Fantasy Sports Companies Will Pay Annual Fee Under New Regulatory Framework

Dec 26, 2017

The Scott Administration has signed off on a regulatory structure for fantasy sports companies in Vermont.

During the last legislative session lawmakers passed a consumer protection bill to more tightly regulate fantasy sports.

In that bill, the Governor's office was directed to propose a tax fee structure for companies that want to operate in Vermont, and the regulatory framework has been sent over to the House and Senate finance committees.

Secretary of Administration Susanne Young says fantasy sports companies should have to register with the Secretary of State and pay a $5,000 annual fee.

In the letter Young sent to lawmakers she says the money "covers the Secretary of State's administrative costs related to regulation."

Young says the $5,000 annual fee "are essentially the same registration requirements imposed on other business entities doing business in Vermont."

Young says if a new tax was added it would bring in about $80,000 annually.

Fantasy Sports are organized, online games, that people can play from any computer.

Participants choose individual athletes from a professional sports team and build a "team" of their own.

Those chosen "teams" then compete based on the individual statistics of the players.

It's estimated that between 80,000 and 100,000 people in Vermont play fantasy sports, and players have to pay a registration fee to international companies that control and maintain the web sites that the players use.

Lawmakers argued that Vermont needed a regulatory framework in place to protect consumers and passed Act 70 this year.

DraftKings and FanDuel are two of the larger fantasy sports companies in the world.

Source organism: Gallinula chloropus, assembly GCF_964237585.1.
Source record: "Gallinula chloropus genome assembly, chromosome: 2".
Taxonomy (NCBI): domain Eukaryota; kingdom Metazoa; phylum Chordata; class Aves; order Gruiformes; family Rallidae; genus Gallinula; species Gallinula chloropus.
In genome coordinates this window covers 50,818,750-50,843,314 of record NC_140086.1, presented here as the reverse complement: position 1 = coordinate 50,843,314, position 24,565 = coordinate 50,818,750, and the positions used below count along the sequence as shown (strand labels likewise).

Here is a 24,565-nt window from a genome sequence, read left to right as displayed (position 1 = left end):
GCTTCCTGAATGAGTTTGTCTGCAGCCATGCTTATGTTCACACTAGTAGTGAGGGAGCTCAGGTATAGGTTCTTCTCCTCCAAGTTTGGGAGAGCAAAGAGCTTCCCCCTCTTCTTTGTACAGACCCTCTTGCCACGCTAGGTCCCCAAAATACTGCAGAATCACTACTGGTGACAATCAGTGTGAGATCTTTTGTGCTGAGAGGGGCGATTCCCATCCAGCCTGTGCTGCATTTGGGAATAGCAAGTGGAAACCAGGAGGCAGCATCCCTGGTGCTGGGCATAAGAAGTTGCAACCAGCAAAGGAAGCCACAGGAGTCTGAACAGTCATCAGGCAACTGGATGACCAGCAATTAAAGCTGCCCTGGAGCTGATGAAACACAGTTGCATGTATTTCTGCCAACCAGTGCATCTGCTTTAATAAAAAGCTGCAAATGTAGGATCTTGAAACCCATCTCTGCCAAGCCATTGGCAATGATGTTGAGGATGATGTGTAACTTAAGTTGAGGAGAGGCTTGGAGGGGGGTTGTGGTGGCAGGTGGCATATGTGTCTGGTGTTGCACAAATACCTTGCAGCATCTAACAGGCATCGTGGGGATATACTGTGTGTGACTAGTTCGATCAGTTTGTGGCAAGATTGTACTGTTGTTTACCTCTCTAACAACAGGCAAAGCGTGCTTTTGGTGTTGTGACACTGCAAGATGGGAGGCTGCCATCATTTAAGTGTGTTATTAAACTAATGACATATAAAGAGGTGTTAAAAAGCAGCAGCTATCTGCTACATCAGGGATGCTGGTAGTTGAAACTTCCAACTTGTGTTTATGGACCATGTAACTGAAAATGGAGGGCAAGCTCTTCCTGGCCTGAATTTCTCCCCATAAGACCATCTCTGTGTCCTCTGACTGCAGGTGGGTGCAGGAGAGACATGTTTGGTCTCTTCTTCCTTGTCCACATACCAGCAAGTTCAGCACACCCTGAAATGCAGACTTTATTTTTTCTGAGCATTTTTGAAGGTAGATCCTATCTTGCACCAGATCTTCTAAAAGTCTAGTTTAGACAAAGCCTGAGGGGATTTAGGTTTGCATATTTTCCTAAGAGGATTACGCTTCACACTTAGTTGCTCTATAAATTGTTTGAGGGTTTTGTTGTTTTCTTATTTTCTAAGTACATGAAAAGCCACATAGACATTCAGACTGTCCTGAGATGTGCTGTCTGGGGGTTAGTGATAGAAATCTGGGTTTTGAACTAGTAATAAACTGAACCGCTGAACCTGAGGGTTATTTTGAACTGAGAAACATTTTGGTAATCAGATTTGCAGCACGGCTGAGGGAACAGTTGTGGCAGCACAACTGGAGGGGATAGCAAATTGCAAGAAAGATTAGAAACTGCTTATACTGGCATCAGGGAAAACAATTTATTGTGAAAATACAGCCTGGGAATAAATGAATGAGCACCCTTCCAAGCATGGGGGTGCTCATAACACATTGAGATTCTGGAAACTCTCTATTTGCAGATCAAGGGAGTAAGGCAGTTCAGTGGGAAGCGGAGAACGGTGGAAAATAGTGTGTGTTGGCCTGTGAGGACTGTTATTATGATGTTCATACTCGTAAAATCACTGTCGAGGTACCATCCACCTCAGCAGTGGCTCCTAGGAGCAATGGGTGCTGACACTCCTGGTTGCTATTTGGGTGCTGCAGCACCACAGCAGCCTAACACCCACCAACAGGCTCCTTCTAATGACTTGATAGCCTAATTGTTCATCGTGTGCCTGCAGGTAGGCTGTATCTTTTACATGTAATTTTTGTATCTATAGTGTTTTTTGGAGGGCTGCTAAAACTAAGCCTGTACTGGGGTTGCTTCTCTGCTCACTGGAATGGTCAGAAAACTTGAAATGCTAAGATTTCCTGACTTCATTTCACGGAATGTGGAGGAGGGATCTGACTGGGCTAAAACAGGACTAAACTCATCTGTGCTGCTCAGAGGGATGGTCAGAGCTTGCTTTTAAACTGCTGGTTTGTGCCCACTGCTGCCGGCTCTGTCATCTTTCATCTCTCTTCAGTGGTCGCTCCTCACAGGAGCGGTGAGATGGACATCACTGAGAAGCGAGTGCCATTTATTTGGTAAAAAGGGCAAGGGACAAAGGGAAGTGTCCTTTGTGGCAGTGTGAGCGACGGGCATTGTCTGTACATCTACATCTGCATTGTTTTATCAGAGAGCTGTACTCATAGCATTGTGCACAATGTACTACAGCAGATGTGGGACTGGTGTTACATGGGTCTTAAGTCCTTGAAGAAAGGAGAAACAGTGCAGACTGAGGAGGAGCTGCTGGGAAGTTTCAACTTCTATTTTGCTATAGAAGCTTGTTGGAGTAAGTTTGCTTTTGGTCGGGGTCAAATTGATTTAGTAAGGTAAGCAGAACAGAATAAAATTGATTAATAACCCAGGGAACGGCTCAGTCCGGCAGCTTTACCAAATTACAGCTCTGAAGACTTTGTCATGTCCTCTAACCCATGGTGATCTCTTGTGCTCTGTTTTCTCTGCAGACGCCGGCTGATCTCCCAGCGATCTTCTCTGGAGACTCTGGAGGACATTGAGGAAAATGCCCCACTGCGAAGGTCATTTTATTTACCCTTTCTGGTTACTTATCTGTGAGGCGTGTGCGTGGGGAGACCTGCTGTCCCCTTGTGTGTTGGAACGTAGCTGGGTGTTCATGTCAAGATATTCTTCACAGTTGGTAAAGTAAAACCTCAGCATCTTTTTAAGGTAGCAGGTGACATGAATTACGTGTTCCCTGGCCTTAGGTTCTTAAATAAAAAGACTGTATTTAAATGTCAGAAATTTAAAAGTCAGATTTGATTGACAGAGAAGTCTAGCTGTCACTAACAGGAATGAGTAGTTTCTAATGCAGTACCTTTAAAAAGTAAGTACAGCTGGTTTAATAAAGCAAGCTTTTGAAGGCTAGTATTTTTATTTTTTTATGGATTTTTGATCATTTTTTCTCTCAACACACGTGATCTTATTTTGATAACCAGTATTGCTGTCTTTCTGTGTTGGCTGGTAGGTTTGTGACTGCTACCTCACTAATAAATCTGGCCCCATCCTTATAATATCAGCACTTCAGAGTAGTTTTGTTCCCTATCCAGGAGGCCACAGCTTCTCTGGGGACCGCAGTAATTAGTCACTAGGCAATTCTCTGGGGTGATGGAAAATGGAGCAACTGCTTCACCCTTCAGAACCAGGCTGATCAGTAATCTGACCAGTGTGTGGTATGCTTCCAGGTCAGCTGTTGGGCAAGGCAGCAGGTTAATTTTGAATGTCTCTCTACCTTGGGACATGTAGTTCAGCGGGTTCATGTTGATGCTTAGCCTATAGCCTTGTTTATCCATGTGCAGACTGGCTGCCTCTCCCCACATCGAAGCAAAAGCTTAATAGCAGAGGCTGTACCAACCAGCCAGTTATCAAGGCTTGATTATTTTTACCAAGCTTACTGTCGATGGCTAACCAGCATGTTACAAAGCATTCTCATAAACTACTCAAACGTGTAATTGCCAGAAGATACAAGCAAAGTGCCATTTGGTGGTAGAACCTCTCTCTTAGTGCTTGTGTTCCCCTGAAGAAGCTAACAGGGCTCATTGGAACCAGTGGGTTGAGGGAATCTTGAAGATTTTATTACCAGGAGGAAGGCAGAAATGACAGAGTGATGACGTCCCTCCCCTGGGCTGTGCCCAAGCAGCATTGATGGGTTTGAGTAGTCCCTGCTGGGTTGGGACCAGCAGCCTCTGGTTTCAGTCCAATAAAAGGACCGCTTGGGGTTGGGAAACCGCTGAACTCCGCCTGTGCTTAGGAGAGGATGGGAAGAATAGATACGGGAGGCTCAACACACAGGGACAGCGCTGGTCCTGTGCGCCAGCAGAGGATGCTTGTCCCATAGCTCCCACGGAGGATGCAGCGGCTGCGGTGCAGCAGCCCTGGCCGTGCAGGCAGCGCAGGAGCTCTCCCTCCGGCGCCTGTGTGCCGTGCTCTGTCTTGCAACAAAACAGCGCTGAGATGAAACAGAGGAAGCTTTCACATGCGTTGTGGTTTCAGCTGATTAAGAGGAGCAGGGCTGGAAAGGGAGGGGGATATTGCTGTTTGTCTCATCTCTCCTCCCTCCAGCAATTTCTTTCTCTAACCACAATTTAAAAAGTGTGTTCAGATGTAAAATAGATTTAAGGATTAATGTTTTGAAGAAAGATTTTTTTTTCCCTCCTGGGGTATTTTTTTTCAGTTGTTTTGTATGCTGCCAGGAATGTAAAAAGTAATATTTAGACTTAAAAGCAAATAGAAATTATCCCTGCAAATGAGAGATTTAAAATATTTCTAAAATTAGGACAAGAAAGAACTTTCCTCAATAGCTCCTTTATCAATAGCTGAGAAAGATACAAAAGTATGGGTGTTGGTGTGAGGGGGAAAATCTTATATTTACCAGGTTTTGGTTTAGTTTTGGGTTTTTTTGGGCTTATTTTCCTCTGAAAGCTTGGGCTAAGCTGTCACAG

A spokesman for those companies, Marc La Vorgna, says Vermont's proposed registration fee structure is in line with the other states that regulate the industry.

"The Vermont package, including the new recommendations, makes sense for the state, and we think it makes sense  for the industry" La Vorgna says. "It makes sense for fans of fantasy sports. It will protect them, protect their right to play, and ensure that any company that is offering fantasy sports contests is operating by a basic set of guidelines and sort  of consumer protection rules."

Eighteen other states have fantasy sports laws.

During the legislative hearings assistant attorney general John Treadwell said fantasy sports violated Vermont's gambling laws, but La La Vorgna says Treadwell's testimony was a "an opinion that didn't carry the force of law" and that fantasy sports are legal.

The Scott Administration did not go so far to recommend a new tax structure for fantasy sports companies.

Some states have passed new tax rules for fantasy sports companies, or the players.

In her proposal Secretary of Administration Young says "operators are currently subject to Vermont's income tax laws like any other business in Vermont."

Clarification and correction 12/28/17 11:35 a.m. Fantasy sports companies will continue to pay an annual fee, under the proposed rules, and if a new tax was instituted it would bring in $80,000.